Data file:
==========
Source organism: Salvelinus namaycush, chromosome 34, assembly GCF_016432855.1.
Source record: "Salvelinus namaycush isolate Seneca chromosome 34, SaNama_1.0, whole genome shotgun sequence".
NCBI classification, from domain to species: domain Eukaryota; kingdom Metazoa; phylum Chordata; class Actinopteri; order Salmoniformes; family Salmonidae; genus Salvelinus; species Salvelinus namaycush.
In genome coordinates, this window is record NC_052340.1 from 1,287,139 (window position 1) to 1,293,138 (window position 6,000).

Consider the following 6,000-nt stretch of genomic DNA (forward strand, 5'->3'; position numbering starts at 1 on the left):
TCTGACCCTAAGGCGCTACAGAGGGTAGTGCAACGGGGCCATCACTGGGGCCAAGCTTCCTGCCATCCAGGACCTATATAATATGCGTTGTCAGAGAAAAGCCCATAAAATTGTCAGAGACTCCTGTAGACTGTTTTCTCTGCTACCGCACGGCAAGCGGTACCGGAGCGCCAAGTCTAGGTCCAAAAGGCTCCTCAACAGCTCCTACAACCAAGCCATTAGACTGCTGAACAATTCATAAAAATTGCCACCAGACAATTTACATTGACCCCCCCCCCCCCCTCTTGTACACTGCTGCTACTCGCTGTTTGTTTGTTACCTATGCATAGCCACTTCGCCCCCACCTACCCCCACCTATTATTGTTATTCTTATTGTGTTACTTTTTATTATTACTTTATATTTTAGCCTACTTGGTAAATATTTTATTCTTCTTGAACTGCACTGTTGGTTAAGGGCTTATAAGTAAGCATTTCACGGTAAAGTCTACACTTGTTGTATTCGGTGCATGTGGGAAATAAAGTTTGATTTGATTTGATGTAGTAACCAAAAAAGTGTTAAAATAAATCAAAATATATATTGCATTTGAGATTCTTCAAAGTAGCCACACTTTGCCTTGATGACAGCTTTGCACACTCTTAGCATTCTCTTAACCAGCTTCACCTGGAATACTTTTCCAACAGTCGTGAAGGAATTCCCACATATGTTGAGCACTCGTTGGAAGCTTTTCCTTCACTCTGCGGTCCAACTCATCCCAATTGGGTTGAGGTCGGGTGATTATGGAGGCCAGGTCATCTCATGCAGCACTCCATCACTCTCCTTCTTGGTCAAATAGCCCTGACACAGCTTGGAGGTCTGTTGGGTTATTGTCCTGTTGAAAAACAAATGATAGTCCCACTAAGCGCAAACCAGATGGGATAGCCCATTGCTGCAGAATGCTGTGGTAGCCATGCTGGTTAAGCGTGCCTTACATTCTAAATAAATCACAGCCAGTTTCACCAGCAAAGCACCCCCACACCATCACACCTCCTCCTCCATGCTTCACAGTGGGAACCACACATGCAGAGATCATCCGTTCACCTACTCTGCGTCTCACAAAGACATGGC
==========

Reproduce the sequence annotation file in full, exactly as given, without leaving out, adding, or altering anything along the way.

Source organism: Salvelinus namaycush, chromosome 34, assembly GCF_016432855.1.
Source record: "Salvelinus namaycush isolate Seneca chromosome 34, SaNama_1.0, whole genome shotgun sequence".
NCBI classification, from domain to species: domain Eukaryota; kingdom Metazoa; phylum Chordata; class Actinopteri; order Salmoniformes; family Salmonidae; genus Salvelinus; species Salvelinus namaycush.
In genome coordinates, this window is record NC_052340.1 from 1,287,139 (window position 1) to 1,293,138 (window position 6,000).

Consider the following 6,000-nt stretch of genomic DNA (forward strand, 5'->3'; position numbering starts at 1 on the left):
TCTGACCCTAAGGCGCTACAGAGGGTAGTGCAACGGGGCCATCACTGGGGCCAAGCTTCCTGCCATCCAGGACCTATATAATATGCGTTGTCAGAGAAAAGCCCATAAAATTGTCAGAGACTCCTGTAGACTGTTTTCTCTGCTACCGCACGGCAAGCGGTACCGGAGCGCCAAGTCTAGGTCCAAAAGGCTCCTCAACAGCTCCTACAACCAAGCCATTAGACTGCTGAACAATTCATAAAAATTGCCACCAGACAATTTACATTGACCCCCCCCCCCCCCTCTTGTACACTGCTGCTACTCGCTGTTTGTTTGTTACCTATGCATAGCCACTTCGCCCCCACCTACCCCCACCTATTATTGTTATTCTTATTGTGTTACTTTTTATTATTACTTTATATTTTAGCCTACTTGGTAAATATTTTATTCTTCTTGAACTGCACTGTTGGTTAAGGGCTTATAAGTAAGCATTTCACGGTAAAGTCTACACTTGTTGTATTCGGTGCATGTGGGAAATAAAGTTTGATTTGATTTGATGTAGTAACCAAAAAAGTGTTAAAATAAATCAAAATATATATTGCATTTGAGATTCTTCAAAGTAGCCACACTTTGCCTTGATGACAGCTTTGCACACTCTTAGCATTCTCTTAACCAGCTTCACCTGGAATACTTTTCCAACAGTCGTGAAGGAATTCCCACATATGTTGAGCACTCGTTGGAAGCTTTTCCTTCACTCTGCGGTCCAACTCATCCCAATTGGGTTGAGGTCGGGTGATTATGGAGGCCAGGTCATCTCATGCAGCACTCCATCACTCTCCTTCTTGGTCAAATAGCCCTGACACAGCTTGGAGGTCTGTTGGGTTATTGTCCTGTTGAAAAACAAATGATAGTCCCACTAAGCGCAAACCAGATGGGATAGCCCATTGCTGCAGAATGCTGTGGTAGCCATGCTGGTTAAGCGTGCCTTACATTCTAAATAAATCACAGCCAGTTTCACCAGCAAAGCACCCCCACACCATCACACCTCCTCCTCCATGCTTCACAGTGGGAACCACACATGCAGAGATCATCCGTTCACCTACTCTGCGTCTCACAAAGACATGGC